Homelessness is a pervasive issue in our society. The number of people experiencing homelessness in Winnipeg is estimated to be between 3,000 and 15,000.
If space is not available in a shelter or people are not comfortable staying in one, they will have to fend for themselves through whatever means necessary to survive. This includes building a shelter out of whatever materials are available or setting up a tent to live in. It is common to find encampments in urban areas of Winnipeg such as parks and underneath bridges.
Two teepees set up near the Disraeli Bridge were destroyed by fire Jan. 14. The teepees were often used by members of the homeless community for shelter and warmth.
The fire sparked the City of Winnipeg to announce it would be removing encampments set up by members of the homeless community at Henry Avenue and Martha Street due to the idea that the “risk at these two prominent temporary encampments in downtown Winnipeg is too great to mitigate.”
In late November, community patrol group The Urban Knights and Ladies built two warming huts in a field by the Manitoba Metis Federation building which were torn down by the City of Winnipeg. The city claimed the shelters did not meet zoning requirements or adhere to the city’s bylaws.
During the cold winter months, having a warm and safe place to live and sleep is crucial.
With temperatures consistently hitting -20 C and even colder at times, Winnipeg’s shelters often become overcrowded and full. This leaves many people desperate for shelter and warmth.
Removing encampments and shelters may be an attempt by the city to make homelessness invisible, but it does not erase the hardships of those experiencing it.
Some people choose to live in encampments over shelters, citing reasons such as thefts, bed bug infestations, safety and lack of autonomy for their choice. Temporary housing often does not feel like home and does not offer the same freedoms as living on your own.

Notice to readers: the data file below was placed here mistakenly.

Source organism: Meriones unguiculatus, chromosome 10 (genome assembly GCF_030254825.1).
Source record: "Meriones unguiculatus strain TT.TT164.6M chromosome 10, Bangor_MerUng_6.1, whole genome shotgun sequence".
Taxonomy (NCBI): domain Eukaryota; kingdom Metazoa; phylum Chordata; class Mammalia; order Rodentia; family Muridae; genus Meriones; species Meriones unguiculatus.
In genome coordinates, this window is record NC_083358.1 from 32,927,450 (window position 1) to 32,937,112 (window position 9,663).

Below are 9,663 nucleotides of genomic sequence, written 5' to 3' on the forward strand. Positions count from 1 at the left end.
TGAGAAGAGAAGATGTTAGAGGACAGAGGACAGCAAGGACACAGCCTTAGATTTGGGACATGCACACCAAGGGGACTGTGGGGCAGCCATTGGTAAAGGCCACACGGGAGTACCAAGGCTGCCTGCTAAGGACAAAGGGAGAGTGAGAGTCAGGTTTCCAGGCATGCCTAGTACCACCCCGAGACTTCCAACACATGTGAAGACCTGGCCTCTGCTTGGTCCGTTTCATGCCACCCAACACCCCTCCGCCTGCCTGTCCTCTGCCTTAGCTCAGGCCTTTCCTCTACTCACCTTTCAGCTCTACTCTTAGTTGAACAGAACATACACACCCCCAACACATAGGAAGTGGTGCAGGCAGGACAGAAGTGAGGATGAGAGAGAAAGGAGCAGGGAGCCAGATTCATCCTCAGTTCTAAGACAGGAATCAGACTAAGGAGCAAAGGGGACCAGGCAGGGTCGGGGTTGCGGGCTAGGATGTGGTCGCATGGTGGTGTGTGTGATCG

If we want to see long-lasting solutions in Winnipeg, city council must immediately step in and invest in supportive housing and help provide the level of support and autonomy that people need in order to end homelessness for good. Supportive housing typically also includes social services that provide a well-rounded support system for people who are at risk.
Supportive housing services can include medical care, addictions counselling, connection to education programs and community services.
Increasing supportive housing efforts is good for our communities and for our economy.
Data from a report published by BC Housing in B.C. supports the benefits of establishing more supportive housing efforts in Winnipeg and in Manitoba. The presence of supportive housing facilities has been shown to benefit taxpayers as the costs of health care and correctional services for a person experiencing homelessness surpasses the cost of someone who is living in a supportive housing environment by almost $20,000.
The property values in the areas immediately surrounding supportive housing have also been shown to mostly remain stable or increase based on data from the report.
But this type of positive response to homelessness takes determination and a sense of urgency to respond to the thousands of people who are homeless. Mayor Brian Bowman absolves the city of any accountability with regard to these people, stating that it is the responsibility of the provincial government to address the issue.
So city council will tear down the encampments of people without a home, but its solution to the issue is to outsource it 100 per cent to the legislature.
Without a temporary solution — like immediately finding more shelter or putting more funding into community groups that will — the city is only creating more problems. And without working toward long-term solutions of its own in consultation with the provincial government, it cannot expect these problems to simply go away.
Winnipeg needs big changes in terms of how homelessness is viewed as an issue and we cannot continue to push people to the sidelines of society in hopes that these issues solve themselves. Above all, it will take leaders — on both the provincial and the civic level — to deal with this issue with the sense of urgency it deserves.
Rather than putting a bandage on a pervasive problem, the city and province must offer real solutions to help vulnerable people in our city gain the support they need to start living their lives the way they deserve — with a sense of community, safety and respect.